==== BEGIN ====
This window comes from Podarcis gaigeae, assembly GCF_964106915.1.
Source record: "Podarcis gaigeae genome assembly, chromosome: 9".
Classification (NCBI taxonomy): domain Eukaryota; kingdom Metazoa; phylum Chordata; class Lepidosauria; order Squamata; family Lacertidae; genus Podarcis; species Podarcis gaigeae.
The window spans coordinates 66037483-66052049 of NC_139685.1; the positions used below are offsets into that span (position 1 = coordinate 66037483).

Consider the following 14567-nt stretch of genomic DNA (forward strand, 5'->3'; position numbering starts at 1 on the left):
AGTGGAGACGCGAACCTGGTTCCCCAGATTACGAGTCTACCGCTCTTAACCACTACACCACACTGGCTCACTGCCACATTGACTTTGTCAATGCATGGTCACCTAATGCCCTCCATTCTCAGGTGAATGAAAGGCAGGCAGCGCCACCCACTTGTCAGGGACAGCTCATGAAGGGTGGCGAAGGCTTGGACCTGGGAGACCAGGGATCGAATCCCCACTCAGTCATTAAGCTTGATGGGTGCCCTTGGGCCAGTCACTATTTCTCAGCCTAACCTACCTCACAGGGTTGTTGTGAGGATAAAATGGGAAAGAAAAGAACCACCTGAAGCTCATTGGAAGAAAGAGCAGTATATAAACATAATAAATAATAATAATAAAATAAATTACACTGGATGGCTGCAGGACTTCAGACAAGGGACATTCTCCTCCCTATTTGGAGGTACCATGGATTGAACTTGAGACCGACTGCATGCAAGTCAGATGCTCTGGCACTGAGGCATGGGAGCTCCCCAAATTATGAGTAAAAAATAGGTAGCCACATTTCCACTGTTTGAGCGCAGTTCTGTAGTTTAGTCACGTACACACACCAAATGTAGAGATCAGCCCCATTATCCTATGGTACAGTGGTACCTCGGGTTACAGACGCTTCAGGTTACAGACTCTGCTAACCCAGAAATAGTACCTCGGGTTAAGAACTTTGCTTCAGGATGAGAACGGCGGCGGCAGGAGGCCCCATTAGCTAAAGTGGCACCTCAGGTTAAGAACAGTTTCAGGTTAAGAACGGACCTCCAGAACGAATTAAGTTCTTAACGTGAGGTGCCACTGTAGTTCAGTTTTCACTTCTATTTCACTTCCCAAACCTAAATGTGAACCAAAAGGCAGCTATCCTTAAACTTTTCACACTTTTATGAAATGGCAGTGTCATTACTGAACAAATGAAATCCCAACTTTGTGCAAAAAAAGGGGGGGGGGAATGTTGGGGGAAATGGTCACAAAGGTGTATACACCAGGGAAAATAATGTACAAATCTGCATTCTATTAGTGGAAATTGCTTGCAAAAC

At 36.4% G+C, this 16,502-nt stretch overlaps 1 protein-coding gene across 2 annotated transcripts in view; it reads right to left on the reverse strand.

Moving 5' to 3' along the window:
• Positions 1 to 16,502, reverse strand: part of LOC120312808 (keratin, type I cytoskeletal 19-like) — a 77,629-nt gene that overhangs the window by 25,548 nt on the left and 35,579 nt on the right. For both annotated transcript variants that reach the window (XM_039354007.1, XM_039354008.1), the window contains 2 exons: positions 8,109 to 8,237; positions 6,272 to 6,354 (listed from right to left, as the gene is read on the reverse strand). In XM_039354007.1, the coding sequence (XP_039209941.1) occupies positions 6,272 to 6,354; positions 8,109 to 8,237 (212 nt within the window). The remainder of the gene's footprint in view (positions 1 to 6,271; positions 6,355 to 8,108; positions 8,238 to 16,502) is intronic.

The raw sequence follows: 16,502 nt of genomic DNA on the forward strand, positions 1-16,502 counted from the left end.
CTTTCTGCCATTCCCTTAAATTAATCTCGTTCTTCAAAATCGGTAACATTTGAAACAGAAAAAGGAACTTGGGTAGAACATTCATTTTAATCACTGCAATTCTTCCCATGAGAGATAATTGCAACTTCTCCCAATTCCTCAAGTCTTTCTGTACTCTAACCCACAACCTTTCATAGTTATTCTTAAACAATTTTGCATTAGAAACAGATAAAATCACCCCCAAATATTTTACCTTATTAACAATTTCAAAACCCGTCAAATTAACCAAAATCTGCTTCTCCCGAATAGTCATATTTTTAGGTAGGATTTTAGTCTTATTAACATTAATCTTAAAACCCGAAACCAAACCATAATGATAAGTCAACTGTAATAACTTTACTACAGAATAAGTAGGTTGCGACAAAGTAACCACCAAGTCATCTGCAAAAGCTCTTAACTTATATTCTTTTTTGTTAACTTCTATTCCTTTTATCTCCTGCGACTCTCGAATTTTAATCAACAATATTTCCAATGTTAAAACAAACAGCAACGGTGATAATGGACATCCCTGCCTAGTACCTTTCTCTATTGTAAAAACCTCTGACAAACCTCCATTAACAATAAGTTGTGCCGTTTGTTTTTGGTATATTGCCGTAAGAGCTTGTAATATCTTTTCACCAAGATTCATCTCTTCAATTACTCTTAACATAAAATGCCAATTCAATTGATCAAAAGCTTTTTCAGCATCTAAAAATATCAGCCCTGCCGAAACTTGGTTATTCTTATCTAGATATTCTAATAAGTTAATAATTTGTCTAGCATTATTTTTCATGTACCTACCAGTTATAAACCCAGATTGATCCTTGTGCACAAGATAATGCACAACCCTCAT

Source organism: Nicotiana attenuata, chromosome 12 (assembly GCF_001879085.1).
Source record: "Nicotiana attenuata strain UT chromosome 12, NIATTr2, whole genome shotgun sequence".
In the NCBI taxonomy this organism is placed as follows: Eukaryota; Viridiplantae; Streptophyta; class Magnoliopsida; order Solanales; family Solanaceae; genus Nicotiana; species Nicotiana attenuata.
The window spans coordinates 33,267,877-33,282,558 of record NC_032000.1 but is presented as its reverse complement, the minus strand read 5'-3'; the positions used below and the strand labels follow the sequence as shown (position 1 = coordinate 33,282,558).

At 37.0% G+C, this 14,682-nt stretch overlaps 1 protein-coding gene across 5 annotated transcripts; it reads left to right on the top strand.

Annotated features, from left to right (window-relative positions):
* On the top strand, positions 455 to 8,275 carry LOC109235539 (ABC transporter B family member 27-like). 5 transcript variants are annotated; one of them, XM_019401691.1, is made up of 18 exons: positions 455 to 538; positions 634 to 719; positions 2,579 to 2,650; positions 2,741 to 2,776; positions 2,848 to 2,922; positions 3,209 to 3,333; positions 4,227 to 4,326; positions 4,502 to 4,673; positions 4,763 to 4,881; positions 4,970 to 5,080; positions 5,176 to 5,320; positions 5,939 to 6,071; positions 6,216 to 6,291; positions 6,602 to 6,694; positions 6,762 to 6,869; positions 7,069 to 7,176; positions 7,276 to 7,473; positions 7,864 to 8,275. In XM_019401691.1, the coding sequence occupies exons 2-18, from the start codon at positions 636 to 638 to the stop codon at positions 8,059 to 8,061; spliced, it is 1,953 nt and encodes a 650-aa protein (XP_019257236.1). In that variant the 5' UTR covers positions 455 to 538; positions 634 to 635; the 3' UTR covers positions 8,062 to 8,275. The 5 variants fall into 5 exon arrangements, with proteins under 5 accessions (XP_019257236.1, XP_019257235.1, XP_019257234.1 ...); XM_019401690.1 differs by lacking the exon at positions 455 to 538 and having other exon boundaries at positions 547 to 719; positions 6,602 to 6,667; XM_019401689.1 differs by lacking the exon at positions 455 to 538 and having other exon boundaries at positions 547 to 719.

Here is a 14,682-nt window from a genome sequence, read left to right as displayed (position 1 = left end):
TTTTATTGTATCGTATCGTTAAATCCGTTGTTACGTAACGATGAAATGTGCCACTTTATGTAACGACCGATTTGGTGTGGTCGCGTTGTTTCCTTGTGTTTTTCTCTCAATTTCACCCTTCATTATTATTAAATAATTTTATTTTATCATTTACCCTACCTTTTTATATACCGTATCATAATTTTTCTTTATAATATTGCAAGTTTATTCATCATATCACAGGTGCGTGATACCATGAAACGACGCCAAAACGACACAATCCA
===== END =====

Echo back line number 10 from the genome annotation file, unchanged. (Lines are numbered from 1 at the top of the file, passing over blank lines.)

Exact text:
The raw sequence follows: 16,502 nt of genomic DNA on the forward strand, positions 1-16,502 counted from the left end.